One question in particular from the 2004 Gallup Youth Survey* illustrates the wide variety of issues that American teens have on their minds: "What do you think is the most important problem facing people your age?" Responses ranged from drug use to the likelihood of a draft.
The question was asked in an open-ended format, allowing respondents to volunteer any answer they wished. Substance abuse, education, and peer pressure were among teens' top concerns.
The Most Important Problem
The results show that problems associated with drugs, smoking, and alcohol are prominent concerns in teens' minds. An annual survey funded by the National Institute on Drug Abuse has found that the use of drugs, alcohol, and tobacco by young Americans has decreased in recent years. Nevertheless, 20% of teens say that drinking, smoking, and drug use is the most important problem for people their age.
Peer pressure also ranks as one of teens' greatest concerns. Seventeen percent mention fitting in, peer pressure, and popularity as the most important problem facing American teens. While every generation of American teens experiences peer pressure, some teens noted that contemporary media -- which often characterize teens as irresponsible, sex-crazed, beer-drinking partiers -- pressure them to live up to that ideal. A 15-year-old girl summed it up when she said, "Pressure from movies and commercials and music affects us greatly, with all the sex, violence, drugs, etc. More and more teens feel comfortable having sex at a young age and drinking or smoking weed."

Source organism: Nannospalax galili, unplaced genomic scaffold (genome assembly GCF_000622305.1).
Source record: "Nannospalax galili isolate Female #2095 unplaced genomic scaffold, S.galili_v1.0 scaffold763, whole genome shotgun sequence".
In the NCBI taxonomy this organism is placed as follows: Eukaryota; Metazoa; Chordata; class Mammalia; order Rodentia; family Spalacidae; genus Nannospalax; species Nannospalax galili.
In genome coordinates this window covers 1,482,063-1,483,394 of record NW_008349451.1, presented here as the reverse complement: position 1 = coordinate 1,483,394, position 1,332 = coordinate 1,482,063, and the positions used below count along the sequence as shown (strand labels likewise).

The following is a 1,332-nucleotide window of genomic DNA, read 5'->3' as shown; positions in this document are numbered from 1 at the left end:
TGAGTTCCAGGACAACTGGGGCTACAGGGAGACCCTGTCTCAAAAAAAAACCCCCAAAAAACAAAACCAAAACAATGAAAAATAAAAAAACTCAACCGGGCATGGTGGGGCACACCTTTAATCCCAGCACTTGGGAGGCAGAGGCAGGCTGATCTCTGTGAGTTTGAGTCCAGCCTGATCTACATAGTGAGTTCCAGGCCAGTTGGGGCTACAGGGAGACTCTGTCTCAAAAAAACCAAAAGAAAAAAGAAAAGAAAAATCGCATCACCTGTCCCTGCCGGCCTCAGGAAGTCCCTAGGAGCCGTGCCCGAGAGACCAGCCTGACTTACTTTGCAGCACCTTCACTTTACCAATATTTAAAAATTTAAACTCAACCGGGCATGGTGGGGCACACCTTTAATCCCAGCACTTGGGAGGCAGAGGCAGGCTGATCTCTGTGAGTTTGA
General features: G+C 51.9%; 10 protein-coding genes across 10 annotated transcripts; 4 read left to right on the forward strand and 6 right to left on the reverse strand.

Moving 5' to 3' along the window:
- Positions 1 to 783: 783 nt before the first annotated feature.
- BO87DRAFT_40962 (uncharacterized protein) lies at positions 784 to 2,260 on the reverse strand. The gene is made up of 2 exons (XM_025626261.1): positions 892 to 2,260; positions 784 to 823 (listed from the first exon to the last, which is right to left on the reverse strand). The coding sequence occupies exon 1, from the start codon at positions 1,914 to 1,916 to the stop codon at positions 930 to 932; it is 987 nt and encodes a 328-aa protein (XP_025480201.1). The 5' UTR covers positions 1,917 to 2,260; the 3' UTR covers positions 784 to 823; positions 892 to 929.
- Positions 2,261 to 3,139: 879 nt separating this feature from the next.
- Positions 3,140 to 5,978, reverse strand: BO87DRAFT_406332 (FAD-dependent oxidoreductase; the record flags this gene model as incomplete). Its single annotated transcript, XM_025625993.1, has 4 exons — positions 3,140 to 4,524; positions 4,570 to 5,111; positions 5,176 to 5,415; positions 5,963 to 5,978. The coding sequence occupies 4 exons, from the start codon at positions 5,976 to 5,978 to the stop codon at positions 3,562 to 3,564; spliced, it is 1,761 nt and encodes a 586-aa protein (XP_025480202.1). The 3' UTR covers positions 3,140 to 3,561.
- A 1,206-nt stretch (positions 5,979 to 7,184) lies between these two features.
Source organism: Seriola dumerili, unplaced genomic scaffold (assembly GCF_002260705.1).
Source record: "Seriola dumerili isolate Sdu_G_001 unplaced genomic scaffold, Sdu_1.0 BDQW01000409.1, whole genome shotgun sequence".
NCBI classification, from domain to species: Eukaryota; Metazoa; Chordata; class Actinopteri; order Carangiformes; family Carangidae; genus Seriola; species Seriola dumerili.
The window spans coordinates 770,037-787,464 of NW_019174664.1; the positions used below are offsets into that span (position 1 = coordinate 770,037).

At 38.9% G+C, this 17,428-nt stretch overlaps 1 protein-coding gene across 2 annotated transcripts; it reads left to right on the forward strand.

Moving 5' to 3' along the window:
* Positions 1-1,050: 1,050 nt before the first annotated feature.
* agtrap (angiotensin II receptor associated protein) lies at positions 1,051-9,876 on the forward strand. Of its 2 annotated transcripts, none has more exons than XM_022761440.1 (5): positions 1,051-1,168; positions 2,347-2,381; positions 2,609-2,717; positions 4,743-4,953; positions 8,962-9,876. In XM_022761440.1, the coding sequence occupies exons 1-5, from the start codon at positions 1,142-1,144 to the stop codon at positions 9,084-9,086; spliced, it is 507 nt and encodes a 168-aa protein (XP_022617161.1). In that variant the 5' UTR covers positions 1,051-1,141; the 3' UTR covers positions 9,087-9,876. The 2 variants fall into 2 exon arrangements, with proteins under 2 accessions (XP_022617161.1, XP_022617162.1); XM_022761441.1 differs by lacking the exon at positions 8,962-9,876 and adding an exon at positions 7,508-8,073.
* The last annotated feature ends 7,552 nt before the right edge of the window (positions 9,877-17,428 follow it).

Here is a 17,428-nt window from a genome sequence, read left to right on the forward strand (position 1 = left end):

Thirteen percent of respondents mention education issues as a top problem facing people their age. A number of teens ardently expressed their concerns about the state of the education system. For example, one 17-year-old-girl said that "affordable education" is a key concern. Another 16-year-old pointed to the problem of poor teachers, saying, "The schools should hire teachers that want to teach instead of just handing out assignments and not explaining what to do with them. Most of my teachers will give me trouble if I ask a question."
The Gender Effect
For the most part, the results of the survey show few differences between girls and boys in their expressed concerns. However, teenage boys are more likely to mention economic concerns than are teenage girls. Specifically, 15% of boys mention career opportunities, jobs, the economy, and what the future holds as the most important problem facing people their age, compared with just 5% of girls. While worrying about these issues is not necessarily a prerequisite for a successful career, it is interesting that girls do not seem to have them on their radar screens.
Differences between girls and boys also arise on issues related to sexuality, such as teen pregnancy, abortion, and sexually transmitted diseases. While 9% of girls named one of these issues as the most important problem, in stark contrast, only 1% of teen boys did the same.
*The Gallup Youth survey is conducted via an Internet methodology provided by Knowledge Networks, using an online research panel that is designed to be representative of the entire U.S. population. The current questionnaire was completed by 785 respondents, aged 13-17, between Jan. 22 and March 9, 2004. For results based on the total sample, one can say with 95% confidence that the maximum margin of sampling error is ±4 percentage points.